Palabras clave:
Osteoclerosis frágil
Enfermedad ósea petrificante
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Considered a rare inherited skeletal disease, osteopetrosis is characterized by a considerable increase in bone density resulting in defective remodeling, caused by failure in the normal function of osteoclasts, ranging in severity.1 According to its severity it and can be asymptomatic to fatal2 and it is often diagnosed by radiographic exams3, not being essential a bone biopsy.4

It is usually subdivided into three types: benign autosomal dominant osteopetrosis; intermediate autosomal recessive osteopetrosis; and malignant autosomal recessive infantile osteopetrosis (MIOP), considered the most serious type. This is associated with a decreased life expectancy, with most children dying in the second decade of life with complications of bone marrow suppression.1

MIOP is a rare recessive disorder characterized by dense, sclerotic, fragile, radio-opaque bones; neurological abnormalities; anemia and thrombocytopenia with subsequent extramedullary hematopoiesis and impaired vision and hearing caused by encroachment of the foramina and nerve canals.5 Infants are diagnosed with this form of OP immediately or shortly after birth. These patients often have pathological fractures, osteomyelitis of long bones and repeated rate of infections.6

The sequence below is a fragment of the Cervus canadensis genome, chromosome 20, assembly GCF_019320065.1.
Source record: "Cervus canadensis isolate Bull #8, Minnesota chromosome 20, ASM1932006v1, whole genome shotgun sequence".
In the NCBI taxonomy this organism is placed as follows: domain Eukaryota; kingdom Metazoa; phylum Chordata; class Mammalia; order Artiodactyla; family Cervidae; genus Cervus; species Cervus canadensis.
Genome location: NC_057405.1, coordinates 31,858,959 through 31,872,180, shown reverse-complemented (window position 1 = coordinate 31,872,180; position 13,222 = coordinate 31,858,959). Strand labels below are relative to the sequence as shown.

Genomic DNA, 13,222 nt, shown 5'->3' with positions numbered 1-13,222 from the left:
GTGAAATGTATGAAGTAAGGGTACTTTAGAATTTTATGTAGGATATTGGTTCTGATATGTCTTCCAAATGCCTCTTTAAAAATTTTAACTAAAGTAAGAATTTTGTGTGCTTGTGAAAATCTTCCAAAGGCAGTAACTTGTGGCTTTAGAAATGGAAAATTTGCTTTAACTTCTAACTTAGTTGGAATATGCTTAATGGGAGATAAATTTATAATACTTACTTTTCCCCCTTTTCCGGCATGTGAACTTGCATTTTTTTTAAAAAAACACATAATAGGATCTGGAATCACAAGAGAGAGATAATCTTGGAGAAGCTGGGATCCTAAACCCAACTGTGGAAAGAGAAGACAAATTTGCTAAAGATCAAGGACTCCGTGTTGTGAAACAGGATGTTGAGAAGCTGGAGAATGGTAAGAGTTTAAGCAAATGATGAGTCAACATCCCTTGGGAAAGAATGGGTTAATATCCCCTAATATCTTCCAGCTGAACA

Some differential diagnosis to consider include fluorosis; beryllium, lead and bismuth poisoning; myelofibrosis; Paget's disease (sclerosing form); and malignancies (lymphoma, osteoblastic cancer metastases).7

The development of dentition is severely disturbed in children with OP. Dental findings include delayed tooth eruption and impaction, aplasia, unerupted malformed tooth, enamel hypoplasia and early tooth loss.6,8

Regarding patients with osteopetrosis, osteomyelitis is the most common and well documented maxillofacial complication and can be severe and difficult to treat.2,3 We describe a case of chronic osteomyelitis in the maxilla of a patient with Malignant Infantile Osteopetrosis (MIOP).

Case report

A 6-year-old female patient, daughter of consanguineous phenotypically normal parents (cousins), attended the Maxillofacial Surgery Department of a hospital in Cuiabá (Mato Grosso, Brazil) accompanied by her grandmother with the story of fall from own height, hitting her mouth on the ground, resulting in the avulsion of two upper incisors. After 15 months, the wound had not healed.